Savarkar On Gandhi’s Non-Violence
Besides Dr. Babasaheb Ambedkar, it was Savarkar who had exposed Gandhi’s hypocrisy in many of his books.
Vinayak Damodar Savarkar’s books consist of articles that were released during pre and post-independence period. His collection of articles titled- The Gandhian Confusion, highlights how Mohandas Karamchand Gandhi kept on meddling in politics in spite of giving assurance that he would stay away from political affairs and focus only on Khadi. Most importantly, it points out how the so-called Mahatma Gandhi had two faces when it came to his non-violence theory. This book was released in 1927.
Gandhi’s Fake Non-Violence Theory
While sharing his opinion about killing rabid dogs, Gandhi had said minor violence is justifiable to avoid significant violence. People, notably Jains, had condemned his idea about killing dogs.
At the same time, when it came to satyagraha against the British, the same Mahatma urged Satyagraha is to not to take a weapon in their hand even to kill rabid dogs. No matter if the Satyagrahi has to die while practicing the truth.
The advocate of non-violence always asked Indians to protest for freedom in a non-violent way, without weapons. But the same person was quick to suggest that Indians should join the British and fight for them against the Germans.
So, to put it in simple words, using weapons to fight against the British was violence, but helping the British Army to kill Germans in the name of training was non-violence. Holding arms for self-defense was a sin according to Gandhi, but using the same weapons to kill the innocent Germans was OK on behalf of British. This theory promoted by Gandhi sounds ridiculous, and Savarkar pointed out precisely the same in The Gandhian Confusion.
Muslim Appeasement Of Gandhi
The Gandhian Confusion also highlights how Gandhi rushed in support of Muslim fanatic Abdul Rashid after Rashid murdered Swami Shraddhanand. The so-called Mahatma even said that Rashid is his brother and should not be considered guilty of killing Swami Shraddhanand as he was under the influence of evil fellows who spread hatred.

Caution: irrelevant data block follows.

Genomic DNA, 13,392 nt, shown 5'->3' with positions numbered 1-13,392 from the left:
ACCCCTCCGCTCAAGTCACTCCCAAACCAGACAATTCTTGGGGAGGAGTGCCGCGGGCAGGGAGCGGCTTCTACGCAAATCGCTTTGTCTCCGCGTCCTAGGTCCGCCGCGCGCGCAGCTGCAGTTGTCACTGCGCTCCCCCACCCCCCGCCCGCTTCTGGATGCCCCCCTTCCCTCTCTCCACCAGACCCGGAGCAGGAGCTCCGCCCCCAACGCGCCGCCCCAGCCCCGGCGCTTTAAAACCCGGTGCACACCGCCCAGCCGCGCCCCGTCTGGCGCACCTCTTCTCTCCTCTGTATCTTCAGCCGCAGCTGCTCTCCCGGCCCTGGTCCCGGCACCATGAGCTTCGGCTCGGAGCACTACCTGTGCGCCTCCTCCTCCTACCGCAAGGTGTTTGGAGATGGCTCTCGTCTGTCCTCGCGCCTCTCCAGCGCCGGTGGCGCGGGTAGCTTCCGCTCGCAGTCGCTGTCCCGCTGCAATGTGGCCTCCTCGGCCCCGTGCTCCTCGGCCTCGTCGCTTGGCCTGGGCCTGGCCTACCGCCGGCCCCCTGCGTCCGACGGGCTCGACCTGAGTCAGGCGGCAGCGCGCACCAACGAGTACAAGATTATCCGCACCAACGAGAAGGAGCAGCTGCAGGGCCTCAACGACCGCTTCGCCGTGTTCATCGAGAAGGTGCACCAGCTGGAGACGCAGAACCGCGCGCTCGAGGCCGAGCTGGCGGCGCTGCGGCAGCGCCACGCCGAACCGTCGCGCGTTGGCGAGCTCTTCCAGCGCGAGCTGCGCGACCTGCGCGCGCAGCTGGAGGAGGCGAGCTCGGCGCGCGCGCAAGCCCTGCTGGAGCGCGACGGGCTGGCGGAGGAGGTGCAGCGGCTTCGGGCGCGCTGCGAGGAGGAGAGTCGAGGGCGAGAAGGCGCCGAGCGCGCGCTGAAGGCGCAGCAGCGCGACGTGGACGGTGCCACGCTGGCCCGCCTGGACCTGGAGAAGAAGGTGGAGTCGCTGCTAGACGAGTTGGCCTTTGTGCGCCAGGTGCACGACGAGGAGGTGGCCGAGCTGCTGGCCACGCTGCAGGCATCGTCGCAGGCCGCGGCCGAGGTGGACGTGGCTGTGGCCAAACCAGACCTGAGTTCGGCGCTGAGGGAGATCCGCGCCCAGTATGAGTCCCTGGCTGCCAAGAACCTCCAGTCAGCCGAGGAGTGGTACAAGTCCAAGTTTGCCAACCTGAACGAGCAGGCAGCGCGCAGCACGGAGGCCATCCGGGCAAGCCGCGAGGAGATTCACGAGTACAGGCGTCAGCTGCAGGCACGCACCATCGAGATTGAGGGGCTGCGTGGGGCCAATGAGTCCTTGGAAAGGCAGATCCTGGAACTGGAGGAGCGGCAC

In reality, Swami Shraddhanand was the primary target for every Hindu hater back then, as he was running several campaigns to reconvert followers of Islam to Hinduism. After Swami’s murder, Gandhi defended Rashid, but, the same Gandhi tagged activist and freedom fighter Gopinath Saha as a murderer when he killed Ernest Day. Gandhi also criticized Deshbandhu Chittaranjan Das for coming out in support of Saha. As Savarkar has rightly pointed out, Gandhi had no problem defending a “Muslim” murderer, and he considered every Muslim as his blood relative. On the other hand, he never showed same respect and regard for Hindus.
According to the founder of Abhinav Bharat Society, Gandhi’s contradictory opinion on certain issues was good enough to make someone burst out laughing. He has wonderfully highlighted Gandhi’s hypocrisy in The Gandhian Confusion. You can read this as well as the Hindu leader’s other books on this trust’s website.
Dr. Babasaheb Ambedkar and Swatantryaveer Savarkar have written several books that deserve the next generation’s attention. Their writings reflect the sparkling intelligence and sincerity in their approach towards solving critical issues that India was facing back then. Some books offer a remedy to problems that India faces even today.